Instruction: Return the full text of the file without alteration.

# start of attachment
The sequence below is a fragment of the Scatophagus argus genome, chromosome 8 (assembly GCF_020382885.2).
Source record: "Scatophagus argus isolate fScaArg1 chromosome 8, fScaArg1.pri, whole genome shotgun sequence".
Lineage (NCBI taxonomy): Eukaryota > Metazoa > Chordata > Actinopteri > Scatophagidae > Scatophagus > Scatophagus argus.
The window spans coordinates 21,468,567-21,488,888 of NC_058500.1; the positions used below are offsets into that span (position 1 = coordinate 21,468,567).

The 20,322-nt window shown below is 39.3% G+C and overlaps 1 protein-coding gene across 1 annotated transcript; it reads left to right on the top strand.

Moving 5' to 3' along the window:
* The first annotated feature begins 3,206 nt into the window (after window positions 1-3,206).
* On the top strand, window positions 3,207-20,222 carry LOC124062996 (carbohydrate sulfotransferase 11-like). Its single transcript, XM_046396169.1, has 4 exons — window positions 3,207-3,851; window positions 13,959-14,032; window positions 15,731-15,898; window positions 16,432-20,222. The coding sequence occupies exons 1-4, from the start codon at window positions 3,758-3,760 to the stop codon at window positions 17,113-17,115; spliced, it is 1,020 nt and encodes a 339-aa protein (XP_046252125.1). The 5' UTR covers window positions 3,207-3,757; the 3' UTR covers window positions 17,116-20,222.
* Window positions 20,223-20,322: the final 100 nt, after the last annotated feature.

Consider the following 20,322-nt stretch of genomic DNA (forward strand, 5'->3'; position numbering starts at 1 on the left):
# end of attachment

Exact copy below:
The sequence below is a fragment of the Scatophagus argus genome, chromosome 8 (assembly GCF_020382885.2).
Source record: "Scatophagus argus isolate fScaArg1 chromosome 8, fScaArg1.pri, whole genome shotgun sequence".
Lineage (NCBI taxonomy): Eukaryota > Metazoa > Chordata > Actinopteri > Scatophagidae > Scatophagus > Scatophagus argus.
The window spans coordinates 21,468,567-21,488,888 of NC_058500.1; the positions used below are offsets into that span (position 1 = coordinate 21,468,567).

The 20,322-nt window shown below is 39.3% G+C and overlaps 1 protein-coding gene across 1 annotated transcript; it reads left to right on the top strand.

Moving 5' to 3' along the window:
* The first annotated feature begins 3,206 nt into the window (after window positions 1-3,206).
* On the top strand, window positions 3,207-20,222 carry LOC124062996 (carbohydrate sulfotransferase 11-like). Its single transcript, XM_046396169.1, has 4 exons — window positions 3,207-3,851; window positions 13,959-14,032; window positions 15,731-15,898; window positions 16,432-20,222. The coding sequence occupies exons 1-4, from the start codon at window positions 3,758-3,760 to the stop codon at window positions 17,113-17,115; spliced, it is 1,020 nt and encodes a 339-aa protein (XP_046252125.1). The 5' UTR covers window positions 3,207-3,757; the 3' UTR covers window positions 17,116-20,222.
* Window positions 20,223-20,322: the final 100 nt, after the last annotated feature.

Consider the following 20,322-nt stretch of genomic DNA (forward strand, 5'->3'; position numbering starts at 1 on the left):